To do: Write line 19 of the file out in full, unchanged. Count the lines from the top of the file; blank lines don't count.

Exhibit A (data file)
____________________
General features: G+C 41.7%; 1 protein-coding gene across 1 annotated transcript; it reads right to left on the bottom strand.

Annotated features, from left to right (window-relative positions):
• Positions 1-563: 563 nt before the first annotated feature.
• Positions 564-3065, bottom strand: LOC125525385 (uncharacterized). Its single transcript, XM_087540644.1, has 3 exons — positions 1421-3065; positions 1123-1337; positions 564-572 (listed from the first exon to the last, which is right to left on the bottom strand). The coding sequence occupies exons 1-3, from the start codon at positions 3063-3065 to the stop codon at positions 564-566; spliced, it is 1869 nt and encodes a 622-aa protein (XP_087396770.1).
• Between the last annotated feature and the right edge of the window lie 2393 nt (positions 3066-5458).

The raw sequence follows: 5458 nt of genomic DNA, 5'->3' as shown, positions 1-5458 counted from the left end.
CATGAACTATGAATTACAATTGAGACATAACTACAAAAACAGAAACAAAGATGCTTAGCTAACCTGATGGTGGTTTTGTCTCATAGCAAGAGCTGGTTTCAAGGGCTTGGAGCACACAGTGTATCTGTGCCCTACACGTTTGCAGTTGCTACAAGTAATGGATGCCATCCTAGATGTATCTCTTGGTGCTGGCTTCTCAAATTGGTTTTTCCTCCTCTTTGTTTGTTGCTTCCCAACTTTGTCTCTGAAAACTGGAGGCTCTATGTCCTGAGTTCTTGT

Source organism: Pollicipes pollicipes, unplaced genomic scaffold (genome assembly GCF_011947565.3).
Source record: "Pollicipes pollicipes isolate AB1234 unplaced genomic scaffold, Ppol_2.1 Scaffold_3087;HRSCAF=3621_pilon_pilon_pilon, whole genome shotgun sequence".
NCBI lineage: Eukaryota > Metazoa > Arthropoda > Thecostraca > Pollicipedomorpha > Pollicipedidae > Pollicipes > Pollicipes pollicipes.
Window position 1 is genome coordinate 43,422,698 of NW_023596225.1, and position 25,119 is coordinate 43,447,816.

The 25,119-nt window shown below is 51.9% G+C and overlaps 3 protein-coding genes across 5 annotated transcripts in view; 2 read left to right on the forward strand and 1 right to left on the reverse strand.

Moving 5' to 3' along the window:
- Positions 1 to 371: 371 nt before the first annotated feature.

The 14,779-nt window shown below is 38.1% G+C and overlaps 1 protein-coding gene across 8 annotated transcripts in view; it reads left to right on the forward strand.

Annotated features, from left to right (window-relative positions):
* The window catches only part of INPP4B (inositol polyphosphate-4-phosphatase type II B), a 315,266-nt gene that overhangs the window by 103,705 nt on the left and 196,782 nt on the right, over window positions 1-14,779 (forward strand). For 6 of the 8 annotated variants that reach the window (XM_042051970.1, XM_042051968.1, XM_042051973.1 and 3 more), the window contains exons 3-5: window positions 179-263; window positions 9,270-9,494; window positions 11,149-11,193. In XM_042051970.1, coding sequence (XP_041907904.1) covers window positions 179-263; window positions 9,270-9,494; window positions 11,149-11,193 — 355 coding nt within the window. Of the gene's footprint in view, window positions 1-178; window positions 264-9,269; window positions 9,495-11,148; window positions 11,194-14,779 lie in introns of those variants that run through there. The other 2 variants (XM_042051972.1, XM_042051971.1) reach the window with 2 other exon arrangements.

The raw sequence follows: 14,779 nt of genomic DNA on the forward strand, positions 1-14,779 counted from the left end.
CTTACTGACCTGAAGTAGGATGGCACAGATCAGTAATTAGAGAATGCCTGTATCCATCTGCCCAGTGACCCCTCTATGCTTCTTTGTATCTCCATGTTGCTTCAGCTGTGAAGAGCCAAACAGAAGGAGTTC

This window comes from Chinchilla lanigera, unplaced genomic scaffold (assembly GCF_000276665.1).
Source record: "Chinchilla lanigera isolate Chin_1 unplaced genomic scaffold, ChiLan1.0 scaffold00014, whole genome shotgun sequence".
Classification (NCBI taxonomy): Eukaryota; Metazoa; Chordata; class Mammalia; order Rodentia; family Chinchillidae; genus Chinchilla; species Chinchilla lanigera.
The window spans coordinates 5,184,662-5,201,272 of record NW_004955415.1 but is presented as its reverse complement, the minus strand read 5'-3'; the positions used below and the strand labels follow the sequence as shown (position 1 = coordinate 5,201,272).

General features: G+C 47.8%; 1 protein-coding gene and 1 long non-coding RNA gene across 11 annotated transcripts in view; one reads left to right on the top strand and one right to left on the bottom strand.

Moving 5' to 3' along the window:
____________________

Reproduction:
CTTACTGACCTGAAGTAGGATGGCACAGATCAGTAATTAGAGAATGCCTGTATCCATCTGCCCAGTGACCCCTCTATGCTTCTTTGTATCTCCATGTTGCTTCAGCTGTGAAGAGCCAAACAGAAGGAGTTC